Country – Britain

Bremer Klaben

The Bremer Klaben (Bremer Christmas Cake) is a delicious part of cultural history that you simply must try. Anyone who wants to truly experience Bremer Christmas Cake should really go to one of the oldest and most beloved Christmas markets of Germany. It is a traditional German Christmas bread with dried fruits and almonds. It is a rich holiday bread and the lesser-known sibling of Dresdner Stollen. Just like Stollen, it is studded with candied and/or dried fruit and nuts. Its processing or preparation takes place around the city of Bremen, in the north of Germany.

Country – Germany


The origins of Paella date back to the 15th century, when the peasants were looking to make a simple dish with the ingredients they had on hand. It is cooked in a specific pan (called a paellera or paella). The main ingredient is rice and there are many varieties to enjoy. The most traditional Valencian paella always includes chicken, rabbit, garrofó (a local haricot bean), saffron and olive oil. Here’s a tip for choosing the best paella – they are traditionally cooked over a wood fire. Enjoy this meal as a tapa (small serving) with a drink or during your family get-together, the choice is yours and the best flavours are guaranteed always.

Country – Spain

Dholl Puri

It is a type of Indian flatbread that has become an important part of the cuisine of Mauritius. Indentured labours from India brought many recipes like dhal puri to the island. Although a puri in itself is a fried unleavened bread, the dhal puri is closer to a paratha than a puri, as it is pan-cooked to perfection and stuffed with a savoury and delicious dhal mixture. This flatbread is a great way of enjoying a dish that is the perfect side for all sorts of curries, from chicken to fish.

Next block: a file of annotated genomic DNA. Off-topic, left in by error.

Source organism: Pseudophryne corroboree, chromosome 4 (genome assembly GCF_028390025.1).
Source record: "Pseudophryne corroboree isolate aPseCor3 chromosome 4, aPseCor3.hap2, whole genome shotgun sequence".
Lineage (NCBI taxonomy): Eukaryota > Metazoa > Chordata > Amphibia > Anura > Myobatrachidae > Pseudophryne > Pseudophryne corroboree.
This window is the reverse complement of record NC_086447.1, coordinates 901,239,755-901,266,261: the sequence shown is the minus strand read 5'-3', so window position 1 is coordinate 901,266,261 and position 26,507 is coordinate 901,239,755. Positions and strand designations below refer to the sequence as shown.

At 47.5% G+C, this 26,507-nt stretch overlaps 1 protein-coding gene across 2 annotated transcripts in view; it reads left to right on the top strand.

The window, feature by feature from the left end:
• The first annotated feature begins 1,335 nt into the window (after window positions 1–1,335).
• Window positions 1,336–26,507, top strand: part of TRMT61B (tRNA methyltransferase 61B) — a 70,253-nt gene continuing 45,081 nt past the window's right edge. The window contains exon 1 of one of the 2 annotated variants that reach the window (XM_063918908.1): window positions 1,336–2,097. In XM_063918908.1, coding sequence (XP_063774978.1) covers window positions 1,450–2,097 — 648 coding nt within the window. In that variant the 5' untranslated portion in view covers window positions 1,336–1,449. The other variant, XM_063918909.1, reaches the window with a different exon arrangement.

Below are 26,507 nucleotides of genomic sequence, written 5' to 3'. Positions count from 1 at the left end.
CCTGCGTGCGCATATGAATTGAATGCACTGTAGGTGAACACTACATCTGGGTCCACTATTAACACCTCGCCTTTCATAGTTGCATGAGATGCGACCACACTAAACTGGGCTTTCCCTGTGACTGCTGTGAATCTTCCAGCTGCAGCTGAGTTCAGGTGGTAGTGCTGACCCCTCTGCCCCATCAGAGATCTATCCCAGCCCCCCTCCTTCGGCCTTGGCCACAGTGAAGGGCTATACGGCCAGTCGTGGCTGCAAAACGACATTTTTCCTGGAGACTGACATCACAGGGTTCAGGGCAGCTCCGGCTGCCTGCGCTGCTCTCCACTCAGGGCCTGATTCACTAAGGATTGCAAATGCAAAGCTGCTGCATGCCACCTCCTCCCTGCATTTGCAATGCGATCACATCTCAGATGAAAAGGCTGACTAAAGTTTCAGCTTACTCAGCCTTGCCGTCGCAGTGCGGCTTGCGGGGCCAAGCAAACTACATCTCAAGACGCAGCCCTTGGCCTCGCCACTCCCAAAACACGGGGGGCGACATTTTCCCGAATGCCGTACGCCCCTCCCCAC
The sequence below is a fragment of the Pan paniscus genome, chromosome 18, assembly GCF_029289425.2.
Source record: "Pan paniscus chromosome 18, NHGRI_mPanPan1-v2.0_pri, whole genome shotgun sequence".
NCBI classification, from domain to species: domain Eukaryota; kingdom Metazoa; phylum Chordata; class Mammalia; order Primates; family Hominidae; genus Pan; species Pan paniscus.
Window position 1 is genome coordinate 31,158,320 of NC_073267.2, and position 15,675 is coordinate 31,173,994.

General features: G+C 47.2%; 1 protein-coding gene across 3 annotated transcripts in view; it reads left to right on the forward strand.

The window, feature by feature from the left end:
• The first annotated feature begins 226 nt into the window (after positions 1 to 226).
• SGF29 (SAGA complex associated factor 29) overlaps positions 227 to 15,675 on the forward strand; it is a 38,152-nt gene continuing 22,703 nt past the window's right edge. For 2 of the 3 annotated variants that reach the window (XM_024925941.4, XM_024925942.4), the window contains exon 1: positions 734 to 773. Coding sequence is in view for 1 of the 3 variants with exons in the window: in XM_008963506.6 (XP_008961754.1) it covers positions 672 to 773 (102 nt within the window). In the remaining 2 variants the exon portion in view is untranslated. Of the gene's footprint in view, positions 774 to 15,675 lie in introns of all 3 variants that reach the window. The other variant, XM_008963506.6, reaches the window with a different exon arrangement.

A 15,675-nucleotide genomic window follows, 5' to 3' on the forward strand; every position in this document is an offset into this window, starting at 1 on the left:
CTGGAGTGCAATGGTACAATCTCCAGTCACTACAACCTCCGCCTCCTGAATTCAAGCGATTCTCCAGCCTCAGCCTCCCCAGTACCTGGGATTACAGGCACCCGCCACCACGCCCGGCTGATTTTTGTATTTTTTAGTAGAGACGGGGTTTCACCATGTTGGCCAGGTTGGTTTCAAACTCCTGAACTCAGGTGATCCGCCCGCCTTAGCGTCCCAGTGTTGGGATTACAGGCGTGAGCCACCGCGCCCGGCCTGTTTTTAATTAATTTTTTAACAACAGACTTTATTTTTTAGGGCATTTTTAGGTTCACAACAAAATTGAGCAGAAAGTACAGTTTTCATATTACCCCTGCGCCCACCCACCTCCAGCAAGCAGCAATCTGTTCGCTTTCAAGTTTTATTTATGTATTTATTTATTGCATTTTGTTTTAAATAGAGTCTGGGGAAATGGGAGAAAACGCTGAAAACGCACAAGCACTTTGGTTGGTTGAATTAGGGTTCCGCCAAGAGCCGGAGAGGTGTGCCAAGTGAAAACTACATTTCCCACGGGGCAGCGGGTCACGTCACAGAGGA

Country – Mauritius 

The Monegasque Fougasse

Fougasse is a classic of Monegasque gastronomy, popular at Christmas. Fougasse is a pastry, decorated in the colours of the Monegasque flag, using red and white sugared aniseed.  This festive dish is iconic in Monaco and was served at two important events. On the occasion of the 50th birthday of Prince Rainier III and the 10th anniversary of the accession of H.S.H. Prince Albert II of Monaco, when  a showpiece made of fougasses and a giant fougasse were handed out to the people of Monaco, in the Place du Palais.

Country – Monaco

Butter Chicken

It is mouth-watering, tender chicken, cooked in a spiced tomato sauce. It’s traditionally cooked in a tandoor, but may be grilled, roasted or pan-fried in less authentic preparations. The gravy is cooked with fresh tomatoes, garlic, and cardamom down into a bright red pulp. This pulp is then pureed after cooling. Then heavy cream and butter is added with various spices, and to give it a more creamy taste, Khoa (dried whole milk) is added. This dish tastes best with garlic naan (a flat bread) or with rice.

Country – India

Nasi Goreng

The idea of this cuisine is actually to avoid food waste because, originally, the rice for the dish is leftovers from dinner or lunch. The taste of this cuisine is typically a mix between sweet, savoury and a little bit of spicy. There are many types of topping for Nasi Goreng; for instance, shredded chicken, sausage or fish. No matter what the topping, usually the dish will be served along with slices of cucumber and egg.

Country – Indonesia